Omega 6…and the other Omega you may have heard of

Last week we talked about how important omega-3s are to your cat and dog.   They’re one of two essential fatty acids your pet needs to keep their immune system functioning and to minimize inflammation.

Omega-3s can be added to your pet’s diet by buying a food that includes it in the formulation. Or you can give your pet a supplement. But this fatty acid is critical to good health.

The other essential fatty acid that both humans and their pets need is omega-6.

Why omega-6?

A lack of omega-6 can result in poor development in puppies, liver and kidney degeneration, poor wound healing, miscarriage, and sterility in males.

The good news is that omega-6 deficiency is rare because most commercial pet foods contain plenty of omega-6s. In fact, maybe more than your pet actually needs.

It’s found in many of the ingredients in their food; plant oils, grains, poultry, lean meat such as pork, and eggs. And because omega-6s are found in corn, any meat in your pet’s food that comes from animals that are fed corn will be high in omega-6s.

Meat from animals that are grass-fed or free range will be higher in omega-3s.

The Omega-6:Omega-3 ratio

What’s most important about the amount of omega-6s and omega-3s in your pet’s diet is the ratio between the two. Generally speaking the suggested ratio of 6s to 3s is 5:1 to 10:1.

You probably can’t reduce the omega-6s in your pet’s diet in order to improve the ratio. But you can increase the omega-3s by feeding a food that contains it or by giving your pet a supplement. This will bring the ratio down to where it should be.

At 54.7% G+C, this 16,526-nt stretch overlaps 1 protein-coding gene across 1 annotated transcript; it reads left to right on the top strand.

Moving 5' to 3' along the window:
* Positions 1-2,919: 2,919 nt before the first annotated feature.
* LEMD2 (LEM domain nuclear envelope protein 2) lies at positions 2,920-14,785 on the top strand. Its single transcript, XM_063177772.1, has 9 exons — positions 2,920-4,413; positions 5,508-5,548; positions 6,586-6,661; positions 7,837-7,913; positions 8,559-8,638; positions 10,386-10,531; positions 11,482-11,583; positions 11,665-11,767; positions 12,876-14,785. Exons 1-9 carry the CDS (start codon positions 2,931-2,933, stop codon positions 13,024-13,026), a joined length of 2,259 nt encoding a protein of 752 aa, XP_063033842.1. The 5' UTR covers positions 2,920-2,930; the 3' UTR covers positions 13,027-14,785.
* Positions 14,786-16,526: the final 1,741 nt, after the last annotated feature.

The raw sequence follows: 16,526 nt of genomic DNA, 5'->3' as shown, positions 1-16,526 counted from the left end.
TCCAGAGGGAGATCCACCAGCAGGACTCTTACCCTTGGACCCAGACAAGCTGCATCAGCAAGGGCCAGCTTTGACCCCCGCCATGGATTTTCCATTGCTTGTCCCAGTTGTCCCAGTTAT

The risks of a ratio that’s out of whack

Here’s why you have to be careful to keep the right balance between omega-6s and omega-3s.

Some omega-6s actually promote inflammation, which is necessary in the healing process. But if your pet is receiving too much 6 relative to 3, it can cause an imbalance between the pro- and anti-inflammatory agents in the body. This can exacerbate conditions brought on by inflammation like allergies and joint problems, to name a few.

But the right balance between omega-3s and omega-6s–that’s an elixir for good health, and can prevent:

  • Dry flaky skin, hair loss, and a dull coat
  • Inflammation
  • Allergies
  • Immune system dysfunction
  • Yeast infections
  • Heart conditions
  • Obesity

Therapeutic doses of omega-3s and 6s can be used to treat high cholesterol and triglycerides, behavioral problems, and even to slow the growth of some cancers.

For pets that have these types of chronic diseases, a supplement may be beneficial. But for most healthy pets, the additional cost and inconvenience of a supplement isn’t necessary.

Feed your dog or cat a super premium food like Husse that’s rich in essential fatty acids. And they’ll get the right balance between omega-6s and omega-3s to keep them healthy.

All this talk about essential fatty acids and omega-3s and 6s may have you wondering about omega-9. Do your pets need that too?

Omega-9 is not essential in humans, or our cats and dogs. This fatty acid is produced in our bodies in sufficient amounts to keep us healthy.

In all of my research on this subject, the only arguments I found in favor of giving our pets omega-9 came from the companies selling a supplement that contained it. Otherwise, most sources seem to suggest that it’s unnecessary to add omega-9 to your pet’s diet. The body produces what they need.

Do you give your dog or cat an omega-6 supplement? How about a supplement that contains omega-9? Let us know about your experience with these fatty acids in the comment section above.

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